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FCC Chair Wants to Go Forward With Use of White Spaces

Kim Hart

Federal Communications Commission Chairman Kevin Martin said he wants to allow portable devices to use the airwaves between TV channels for wireless broadband service.

After months of testing and over a year of lobbying by tech firms Google, Microsoft, HP, Dell and others, the FCC's engineering office is releasing a report today that spells out the standards devices must meet in order to use the empty airwaves.

"I'm hoping to take advantage of utilizing these airwaves for broadband services to allow for unlicensed technologies and new innovations in that space," Martin said during a press conference with reporters. "This spectrum is very conducive to broadband service....the white spaces can be used as long as it does not interfere with broadcasters."

Broadcasters and wireless microphone makers have been opposed to this idea. Letting unlicensed devices use the airwaves, they say, would disrupt their broadcasts and the signals used in sports events and concerts.

Martin said he is circulating the report with other commissioners and hopes to vote on the item at the FCC's Nov. 4 meeting.

He said the portable devices must have sensing technologies as well as a geo-location database. This would make sure the devices would be able to detect nearby broadcasts in order to avoid those frequencies. The database would allow the device to automatically know which airwaves are in use at any given time, giving the broadcasters more protection from interference, he said.

In addition, large entertainment venues such as Nashville and New York would be able to be listed in that database so devices would avoid those frequencies used by wireless microphones. And devices would be restricted to lower power levels on airwaves adjacent to broadcasters.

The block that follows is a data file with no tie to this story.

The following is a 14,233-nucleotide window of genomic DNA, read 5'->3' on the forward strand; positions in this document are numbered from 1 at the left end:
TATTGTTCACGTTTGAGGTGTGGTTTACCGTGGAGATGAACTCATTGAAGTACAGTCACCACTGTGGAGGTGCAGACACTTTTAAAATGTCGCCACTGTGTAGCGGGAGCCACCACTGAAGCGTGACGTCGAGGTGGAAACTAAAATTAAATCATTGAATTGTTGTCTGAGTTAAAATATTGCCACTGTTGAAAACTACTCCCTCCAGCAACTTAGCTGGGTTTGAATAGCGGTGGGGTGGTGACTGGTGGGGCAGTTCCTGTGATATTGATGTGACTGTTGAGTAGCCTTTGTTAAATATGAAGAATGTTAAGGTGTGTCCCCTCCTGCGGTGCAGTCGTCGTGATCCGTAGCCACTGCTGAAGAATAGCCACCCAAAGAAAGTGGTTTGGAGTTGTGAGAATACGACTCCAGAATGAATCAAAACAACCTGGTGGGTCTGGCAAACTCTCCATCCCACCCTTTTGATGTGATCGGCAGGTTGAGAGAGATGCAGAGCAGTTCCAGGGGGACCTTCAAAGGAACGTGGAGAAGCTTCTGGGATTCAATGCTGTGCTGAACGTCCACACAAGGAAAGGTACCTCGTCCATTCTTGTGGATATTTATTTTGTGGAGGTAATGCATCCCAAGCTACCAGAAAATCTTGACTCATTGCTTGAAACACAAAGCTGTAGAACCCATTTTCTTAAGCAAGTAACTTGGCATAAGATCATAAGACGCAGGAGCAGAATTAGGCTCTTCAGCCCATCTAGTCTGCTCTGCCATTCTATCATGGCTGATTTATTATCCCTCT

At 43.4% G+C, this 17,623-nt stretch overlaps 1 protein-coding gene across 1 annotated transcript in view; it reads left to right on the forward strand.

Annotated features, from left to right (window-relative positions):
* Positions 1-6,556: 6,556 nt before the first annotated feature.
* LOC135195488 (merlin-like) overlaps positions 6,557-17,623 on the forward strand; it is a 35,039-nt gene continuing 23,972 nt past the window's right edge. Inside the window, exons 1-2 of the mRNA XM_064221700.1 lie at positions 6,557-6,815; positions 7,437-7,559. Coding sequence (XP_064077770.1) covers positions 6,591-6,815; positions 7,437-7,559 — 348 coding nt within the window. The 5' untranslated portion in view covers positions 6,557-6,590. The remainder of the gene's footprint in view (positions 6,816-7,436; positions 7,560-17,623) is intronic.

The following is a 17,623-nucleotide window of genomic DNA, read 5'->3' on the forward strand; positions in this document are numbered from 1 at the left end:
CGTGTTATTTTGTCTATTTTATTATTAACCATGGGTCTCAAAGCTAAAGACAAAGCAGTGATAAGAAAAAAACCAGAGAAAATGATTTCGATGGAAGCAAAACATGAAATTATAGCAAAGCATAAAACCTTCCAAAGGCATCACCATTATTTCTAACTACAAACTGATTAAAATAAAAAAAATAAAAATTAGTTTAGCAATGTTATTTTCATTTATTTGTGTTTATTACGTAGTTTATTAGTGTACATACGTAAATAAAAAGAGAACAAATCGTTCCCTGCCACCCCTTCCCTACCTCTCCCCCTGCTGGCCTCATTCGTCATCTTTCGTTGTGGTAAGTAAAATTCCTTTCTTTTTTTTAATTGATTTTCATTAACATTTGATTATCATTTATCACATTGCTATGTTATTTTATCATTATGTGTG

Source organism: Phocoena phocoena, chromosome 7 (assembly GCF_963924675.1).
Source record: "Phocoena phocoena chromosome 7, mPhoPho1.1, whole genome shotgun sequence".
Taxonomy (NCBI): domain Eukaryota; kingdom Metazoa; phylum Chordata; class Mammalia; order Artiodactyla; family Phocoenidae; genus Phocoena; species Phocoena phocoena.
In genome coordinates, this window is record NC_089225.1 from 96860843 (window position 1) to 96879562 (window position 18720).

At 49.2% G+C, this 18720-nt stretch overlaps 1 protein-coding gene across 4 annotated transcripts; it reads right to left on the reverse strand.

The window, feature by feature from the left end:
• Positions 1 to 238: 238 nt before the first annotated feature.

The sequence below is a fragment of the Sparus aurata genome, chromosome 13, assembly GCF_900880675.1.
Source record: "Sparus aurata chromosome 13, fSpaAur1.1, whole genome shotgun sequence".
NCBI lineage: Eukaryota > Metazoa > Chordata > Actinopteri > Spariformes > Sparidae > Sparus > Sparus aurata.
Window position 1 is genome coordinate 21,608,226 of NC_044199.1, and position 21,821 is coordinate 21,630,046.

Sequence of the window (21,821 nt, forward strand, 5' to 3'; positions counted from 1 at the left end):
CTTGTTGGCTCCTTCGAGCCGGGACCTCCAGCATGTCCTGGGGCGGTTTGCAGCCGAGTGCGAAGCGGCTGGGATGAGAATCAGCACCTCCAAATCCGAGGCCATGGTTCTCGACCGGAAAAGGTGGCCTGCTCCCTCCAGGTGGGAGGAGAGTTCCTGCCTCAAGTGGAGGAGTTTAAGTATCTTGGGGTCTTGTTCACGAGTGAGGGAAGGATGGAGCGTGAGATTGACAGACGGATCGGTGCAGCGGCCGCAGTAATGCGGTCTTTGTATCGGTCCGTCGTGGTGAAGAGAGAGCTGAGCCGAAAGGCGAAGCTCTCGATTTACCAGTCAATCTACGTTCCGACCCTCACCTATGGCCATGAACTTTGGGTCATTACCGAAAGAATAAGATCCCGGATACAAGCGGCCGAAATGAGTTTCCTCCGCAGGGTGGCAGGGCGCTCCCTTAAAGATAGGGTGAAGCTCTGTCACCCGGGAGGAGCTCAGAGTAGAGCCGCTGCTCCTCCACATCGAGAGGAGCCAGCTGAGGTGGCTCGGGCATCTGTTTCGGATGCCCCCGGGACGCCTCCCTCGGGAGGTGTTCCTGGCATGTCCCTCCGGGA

It will still take time for manufacturers to develop devices and have them certified by the FCC. Devices that do not have both the sensing and geolocation technologies would have to go through an additional round of testing in FCC labs.

By Kim Hart  |  October 15, 2008; 2:32 PM ET  | Category:  Kim Hart
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Please email us to report offensive comments.

I hope the FCC does not approve "backward" logic for determining channel vacancy, using the concept of protecting the nearest broadcasters, while ignoring more distant stations that are legitimately "in market." A 1-watt device on a first-adjacent channel has virtually no effect on a nearby station, but would cause unacceptable interference or desensitization for stations at a distance of, say, 25 miles.

Posted by: Philip J. Smith | October 15, 2008 4:57 PM

Some years ago, a goofy outfit from San Diego got permission from the FCC to try a digital TV experiment. There was no checking in with the local frequency coordinating committee. Channels 7 and 9 are active in Los Angeles. So these jerks put a 1 kilowatt digital transmitter on channel 8, this caused instant and continual noise on all channel 8 wireless microphones and stage manager headset intercom systems. In case you had not noticed, Los Angeles is the home of a majority of motion picture and television production in North America. The experiment was ended quickly.

Posted by: Bill | October 16, 2008 9:07 PM

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